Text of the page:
Who’s that Girl and is she on Dead Fred?

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Photo-Carleton Place and Beckwith Heritage Museum

 

A few months ago I  found this picture at the Carleton Place and Beckwith Heritage Museum. Curator Jennifer Fenwick Irwin debated whether it was iconic local author Mary Cook as she worked as a teenager for Asseslstine’s Drugstore where this was taken.

I emailed Mary and she confirmed it wasn’t her– but we both agreed it was one terrific picture. Remember the old drugstores? You used to walk in the door and you were family instantly.

In the 1930’s and 1940’s, it seemed there was a drugstore on nearly every corner. The drugstore was the place to be– to get your prescriptions filled, buy some penny candy or a magazine. But remember the days of cash prizes to druggists who had the best window displays of the pharmaceutical companies product. You could get your photographs developed and whatever you needed, they had it! In those days, druggists weren’t mere pill pushers as there weren’t many effective drugs, and those that existed were often mixed right in the store. It has been told to me that making pills was considered somewhat of an art. Change was accelerated in the 1940’s, hurried along by Government aid, particularly with the development of powerful new antibiotics to help the servicemen in World War II.

Indeed, powerful social and economic forces are reshaping the practice of community pharmacy now. The increasing concentration of drugstores in suburban shopping malls and the rapid proliferation of chain stores are both working to undermine the small local pharmacist. Competition from doctors who are dispensing drugs themselves is hurting as well. And the growing efforts by government, employers and the public to reduce the cost of health care have had considerable impact. Some consumers are even filling prescriptions by mail.

So now time has stood still for this photograph of a lovely woman filling a prescription at Asselstine’s. Oh, if I could only go back and find out who she was.

Did you know there was a site called Dead Fred with lots of old photos people have submitted and some of your people might be on it. Who knew– but sad to say there is no one there with my last name:)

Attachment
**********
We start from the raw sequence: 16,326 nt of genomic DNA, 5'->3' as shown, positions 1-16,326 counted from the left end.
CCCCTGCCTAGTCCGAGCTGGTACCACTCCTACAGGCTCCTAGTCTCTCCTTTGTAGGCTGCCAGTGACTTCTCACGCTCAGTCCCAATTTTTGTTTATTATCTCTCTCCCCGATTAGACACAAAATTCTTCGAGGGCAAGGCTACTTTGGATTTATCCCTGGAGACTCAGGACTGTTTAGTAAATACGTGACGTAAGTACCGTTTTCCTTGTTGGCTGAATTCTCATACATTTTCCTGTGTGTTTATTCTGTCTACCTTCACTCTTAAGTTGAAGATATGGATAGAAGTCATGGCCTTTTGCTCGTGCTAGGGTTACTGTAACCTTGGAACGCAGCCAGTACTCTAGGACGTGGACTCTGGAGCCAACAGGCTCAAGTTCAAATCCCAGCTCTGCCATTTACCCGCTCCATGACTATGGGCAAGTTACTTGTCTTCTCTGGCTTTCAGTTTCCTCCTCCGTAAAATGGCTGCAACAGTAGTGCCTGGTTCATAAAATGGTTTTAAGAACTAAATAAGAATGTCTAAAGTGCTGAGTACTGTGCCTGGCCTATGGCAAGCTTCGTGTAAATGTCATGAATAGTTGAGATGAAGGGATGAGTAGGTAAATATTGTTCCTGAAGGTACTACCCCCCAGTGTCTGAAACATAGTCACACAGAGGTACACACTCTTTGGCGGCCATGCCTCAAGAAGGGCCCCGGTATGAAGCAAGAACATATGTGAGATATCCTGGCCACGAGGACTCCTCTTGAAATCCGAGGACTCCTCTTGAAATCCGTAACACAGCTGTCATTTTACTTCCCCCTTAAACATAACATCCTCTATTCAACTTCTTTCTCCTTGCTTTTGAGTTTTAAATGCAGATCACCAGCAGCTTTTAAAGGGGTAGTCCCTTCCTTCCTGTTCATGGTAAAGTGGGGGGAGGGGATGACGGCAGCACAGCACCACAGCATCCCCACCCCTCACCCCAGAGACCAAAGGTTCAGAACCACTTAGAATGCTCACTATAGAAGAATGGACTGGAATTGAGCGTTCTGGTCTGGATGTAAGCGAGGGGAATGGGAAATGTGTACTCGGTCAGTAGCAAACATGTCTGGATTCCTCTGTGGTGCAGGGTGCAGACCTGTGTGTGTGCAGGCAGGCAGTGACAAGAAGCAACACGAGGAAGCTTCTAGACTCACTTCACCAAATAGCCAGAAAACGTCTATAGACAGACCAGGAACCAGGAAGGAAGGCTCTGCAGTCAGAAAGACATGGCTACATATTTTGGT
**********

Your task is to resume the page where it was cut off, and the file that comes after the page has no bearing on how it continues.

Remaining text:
CLICK HERE for DeadFred.com

Want to see more? Come and visit the Lanark County Genealogical Society Facebook page– what’s there? Cool old photos–and lots of things interesting to read.

Information where you can buy all Linda Seccaspina’s books-You can also read Linda in Hometown News

Who was the “Drugstore Woman” in Asselstine’s Rexall?

I Will Take Some Opium to Go Please —The “Drug Dispensary” at the Chatterton House Hotel

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About lindaseccaspina

Linda Knight Seccaspina was born in Cowansville, Quebec about the same time as the wheel was invented and the first time she realized she could tell a tale was when she got caught passing her smutty stories around in Grade 7 at CHS by Mrs. Blinn. When Derek "Wheels" Wheeler from Degrassi Jr. High died in 2010, Linda wrote her own obituary. Some people said she should think about a career in writing obituaries. Before she laid her fingers to a keyboard, Linda owned the eclectic store Flash Cadilac and Savannah Devilles in Ottawa from 1976-1996. After writing for years about things that she cared about or pissed her off she finally found her calling. Is it sex drugs and rock n' roll you might ask? No, it is history. Seeing that her very first boyfriend in Grade 5 (who she won a Twist contest with in the 60s) is the head of the Brome Misissiquoi Historical Society and also specializes in local history back in Quebec, she finds that quite funny. She writes every single day and is also a columnist for Hometown News and Screamin's Mamas. She is a volunteer for the Carleton Place and Beckwith Heritage Museum, an admin for the Lanark County Genealogical Society Facebook page, and a local guest speaker. She has been now labelled an historian by the locals which in her mind is wrong. You see she will never be like the iconic local Lanark County historian Howard Morton Brown, nor like famed local writer Mary Cook. She proudly calls herself The National Enquirer Historical writer of Lanark County, and that she can live with. Linda has been called the most stubborn woman in Lanark County, and has requested her ashes to be distributed in any Casino parking lot as close to any Wheel of Fortune machine as you can get. But since she wrote her obituary, most people assume she's already dead. Linda has published six books, "Menopausal Woman From the Corn," "Cowansville High Misremembered," "Naked Yoga, Twinkies and Celebrities," "Cancer Calls Collect," "The Tilted Kilt-Vintage Whispers of Carleton Place," and "Flashbacks of Little Miss Flash Cadilac." All are available at Amazon in paperback and Kindle. Linda's books are for sale on Amazon or at Wisteria · 62 Bridge Street · Carleton Place, Ottawa, Canada, and at the Carleton Place and Beckwith Heritage Museum · 267 Edmund Street · Carleton Place, Ottawa, Canada--Appleton Museum-Mississippi Textile Mill and Mill Street Books and Heritage House Museum and The Artists Loft in Smith Falls.

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